European fishing communities face their own specific climate risks, say researchers.
Of all European fisheries and coastal communities, the ones in the UK and the Eastern Mediterranean have the highest risk of being affected by climate change. To reduce climate risks, they are advising regional policy makers to focus on sustainable and diverse fisheries management.
Throughout Europe, millions of people depend on fishing for their food and livelihood and as an important aspect of their cultural heritage. In the near future, ocean warming will influence the local distribution and abundance of fish and shellfish species and have major consequences on local businesses.
Results on the regional level
In a very broad but nevertheless detailed new study, marine ecologists from research institutes in Denmark, the United Kingdom and the Netherlands have investigated the climate risk of regional fishing communities. The scientists have zoomed in on the fish population level rather than only looking at the species level. This resulted in a fleet and region based analysis.
“One of our most important findings,” said co-author Myron Peck from the NIOZ Royal Netherlands Institute for Sea Research, “is that even in relatively wealthier countries like the UK, there are big regional differences with some, though not all local fishing communities, at high risk.” Overall, the United Kingdom and countries like Greece, Romania, Bulgaria and Croatia face the highest climate risk. Peck said: “Communities may be fishing on only one species, of which the numbers can drop due to climate change, or fisheries have invested in only one type of gear that cannot be used on different fish species.”
Solutions need to be tailored
Different risk profiles for geographic regions in Europe stress the need for very local adaptation approaches. John Pinnegar, climate scientist at Cefas, the Centre for Environment, Fisheries and Aquaculture Science, UK, says: “Climate risks vary both across and within countries. Our research suggests that while some coastal communities and fishing fleets will find it relatively easy to adapt others may find it far more difficult.”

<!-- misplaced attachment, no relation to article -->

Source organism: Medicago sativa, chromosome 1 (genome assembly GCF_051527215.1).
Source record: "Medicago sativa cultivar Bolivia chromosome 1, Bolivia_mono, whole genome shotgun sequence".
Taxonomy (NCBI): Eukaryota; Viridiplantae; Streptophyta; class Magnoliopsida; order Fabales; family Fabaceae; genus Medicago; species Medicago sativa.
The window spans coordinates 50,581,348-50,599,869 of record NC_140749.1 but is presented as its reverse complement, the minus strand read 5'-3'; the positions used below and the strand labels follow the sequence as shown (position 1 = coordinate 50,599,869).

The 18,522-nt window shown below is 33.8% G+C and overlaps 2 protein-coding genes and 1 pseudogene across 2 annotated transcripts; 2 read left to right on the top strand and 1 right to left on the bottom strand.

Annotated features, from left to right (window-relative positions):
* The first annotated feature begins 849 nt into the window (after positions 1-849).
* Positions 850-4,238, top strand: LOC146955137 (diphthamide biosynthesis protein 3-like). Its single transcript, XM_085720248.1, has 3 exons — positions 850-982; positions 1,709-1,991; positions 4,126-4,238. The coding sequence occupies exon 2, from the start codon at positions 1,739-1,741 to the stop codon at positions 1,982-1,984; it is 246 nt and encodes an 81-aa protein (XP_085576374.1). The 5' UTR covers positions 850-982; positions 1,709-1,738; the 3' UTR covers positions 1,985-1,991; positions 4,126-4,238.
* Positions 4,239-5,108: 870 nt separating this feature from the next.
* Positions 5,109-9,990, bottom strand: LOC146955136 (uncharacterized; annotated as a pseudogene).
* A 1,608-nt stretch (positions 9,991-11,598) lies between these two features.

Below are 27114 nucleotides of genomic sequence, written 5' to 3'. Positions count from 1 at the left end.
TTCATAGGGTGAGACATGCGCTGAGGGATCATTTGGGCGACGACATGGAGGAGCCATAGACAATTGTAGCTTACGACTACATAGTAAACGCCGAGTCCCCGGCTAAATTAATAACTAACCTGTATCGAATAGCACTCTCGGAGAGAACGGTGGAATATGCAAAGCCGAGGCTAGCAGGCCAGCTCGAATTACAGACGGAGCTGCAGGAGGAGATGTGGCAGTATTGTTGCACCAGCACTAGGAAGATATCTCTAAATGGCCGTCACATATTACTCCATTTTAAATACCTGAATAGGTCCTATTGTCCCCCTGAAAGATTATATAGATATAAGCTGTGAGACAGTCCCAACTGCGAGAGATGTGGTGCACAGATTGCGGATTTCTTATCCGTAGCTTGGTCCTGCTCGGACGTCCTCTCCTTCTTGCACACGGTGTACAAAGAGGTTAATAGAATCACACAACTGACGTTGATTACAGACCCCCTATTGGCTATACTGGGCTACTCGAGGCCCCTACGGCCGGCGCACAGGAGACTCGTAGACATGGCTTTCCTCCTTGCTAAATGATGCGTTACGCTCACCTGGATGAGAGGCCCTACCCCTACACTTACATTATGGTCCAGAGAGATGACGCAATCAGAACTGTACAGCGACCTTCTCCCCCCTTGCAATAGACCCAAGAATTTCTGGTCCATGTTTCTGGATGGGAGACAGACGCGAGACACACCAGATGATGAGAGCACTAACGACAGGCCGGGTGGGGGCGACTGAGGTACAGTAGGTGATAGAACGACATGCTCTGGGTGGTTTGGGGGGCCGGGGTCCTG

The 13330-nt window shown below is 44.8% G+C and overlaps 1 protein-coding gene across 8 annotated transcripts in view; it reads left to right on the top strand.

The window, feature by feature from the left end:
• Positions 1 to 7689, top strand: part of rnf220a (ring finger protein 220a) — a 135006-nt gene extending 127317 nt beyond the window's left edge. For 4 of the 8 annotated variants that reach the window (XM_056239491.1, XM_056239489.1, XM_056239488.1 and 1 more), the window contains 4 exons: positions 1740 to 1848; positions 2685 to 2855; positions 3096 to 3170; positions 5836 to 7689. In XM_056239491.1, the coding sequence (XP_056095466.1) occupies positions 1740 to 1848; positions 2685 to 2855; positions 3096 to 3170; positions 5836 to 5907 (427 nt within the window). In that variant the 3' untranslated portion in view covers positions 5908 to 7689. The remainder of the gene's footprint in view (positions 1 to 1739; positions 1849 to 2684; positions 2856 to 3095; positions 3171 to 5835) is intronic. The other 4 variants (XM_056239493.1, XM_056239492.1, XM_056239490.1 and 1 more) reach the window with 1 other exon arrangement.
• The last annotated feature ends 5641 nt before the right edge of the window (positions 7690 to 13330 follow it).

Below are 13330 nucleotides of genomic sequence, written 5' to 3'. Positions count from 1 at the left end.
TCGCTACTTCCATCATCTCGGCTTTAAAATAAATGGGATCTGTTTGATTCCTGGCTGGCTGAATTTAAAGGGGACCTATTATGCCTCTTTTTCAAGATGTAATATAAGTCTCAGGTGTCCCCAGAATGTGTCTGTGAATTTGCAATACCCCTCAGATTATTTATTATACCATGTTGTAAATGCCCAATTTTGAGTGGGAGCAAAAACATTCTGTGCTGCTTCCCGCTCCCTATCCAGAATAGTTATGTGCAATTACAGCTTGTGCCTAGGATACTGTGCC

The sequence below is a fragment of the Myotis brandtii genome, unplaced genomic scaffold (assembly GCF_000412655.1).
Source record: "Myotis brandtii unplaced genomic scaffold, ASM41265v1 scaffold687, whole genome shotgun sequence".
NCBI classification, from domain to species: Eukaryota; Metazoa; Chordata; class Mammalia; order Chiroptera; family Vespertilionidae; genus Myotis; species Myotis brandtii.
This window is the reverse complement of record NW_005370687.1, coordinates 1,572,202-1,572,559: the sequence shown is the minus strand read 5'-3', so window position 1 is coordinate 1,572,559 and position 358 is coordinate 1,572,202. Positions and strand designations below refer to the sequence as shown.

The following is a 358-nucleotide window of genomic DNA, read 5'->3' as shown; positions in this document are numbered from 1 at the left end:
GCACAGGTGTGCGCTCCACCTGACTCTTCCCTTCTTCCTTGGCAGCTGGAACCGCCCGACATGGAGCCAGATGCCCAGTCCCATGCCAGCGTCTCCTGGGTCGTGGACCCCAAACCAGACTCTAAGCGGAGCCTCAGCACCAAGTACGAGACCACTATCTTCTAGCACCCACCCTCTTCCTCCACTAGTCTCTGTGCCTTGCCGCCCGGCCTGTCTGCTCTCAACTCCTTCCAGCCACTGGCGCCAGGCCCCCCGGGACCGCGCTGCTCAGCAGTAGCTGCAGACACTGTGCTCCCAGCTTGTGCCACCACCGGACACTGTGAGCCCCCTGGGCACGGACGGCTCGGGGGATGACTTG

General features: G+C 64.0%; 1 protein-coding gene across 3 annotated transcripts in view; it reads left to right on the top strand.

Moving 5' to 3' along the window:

In their study, the scientists suggest that countries such as Denmark, Finland and Belgium should focus on higher fleet resilience, while the Baltic States should enhance social safety nets through, for example, income support or alternative livelihoods. The UK and South-eastern European countries will have to adapt in both fields.
Pinnegar said: “Fleets and regions can be at risk for very different reasons, meaning that solutions will need to be tailored to account for local factors and impacts, rather than trying to apply a one-size-fits-all approach in all situations. For instance, in some areas financial support may help, in order to purchase new fishing gears and therefore target non-traditional, incoming fish or invertebrate species such as squid. Elsewhere, interventions that improve fleet profitability or socio-economic resilience might be more effective.”
Implement conclusions into policies
The scientists constructed the climate risk analysis by considering the climate hazard, exposure, and vulnerability of the fishing fleets and coastal regions. “Together, these factors enable us to draw conclusions that can be implemented into policies,” said Peck. “In fact, our results will be taken up in the next IPCC climate advice early next year.”
The researchers are advising policy makers to focus on sustainable management of the living marine resources on the one hand, and on diversification of fishing fleets on the other. Strengthening of both factors would significantly lower climate risks for local fishing communities. Pinnegar said: “This research can be used by fishers and fisheries managers to look ahead and plan future adaptation actions.”
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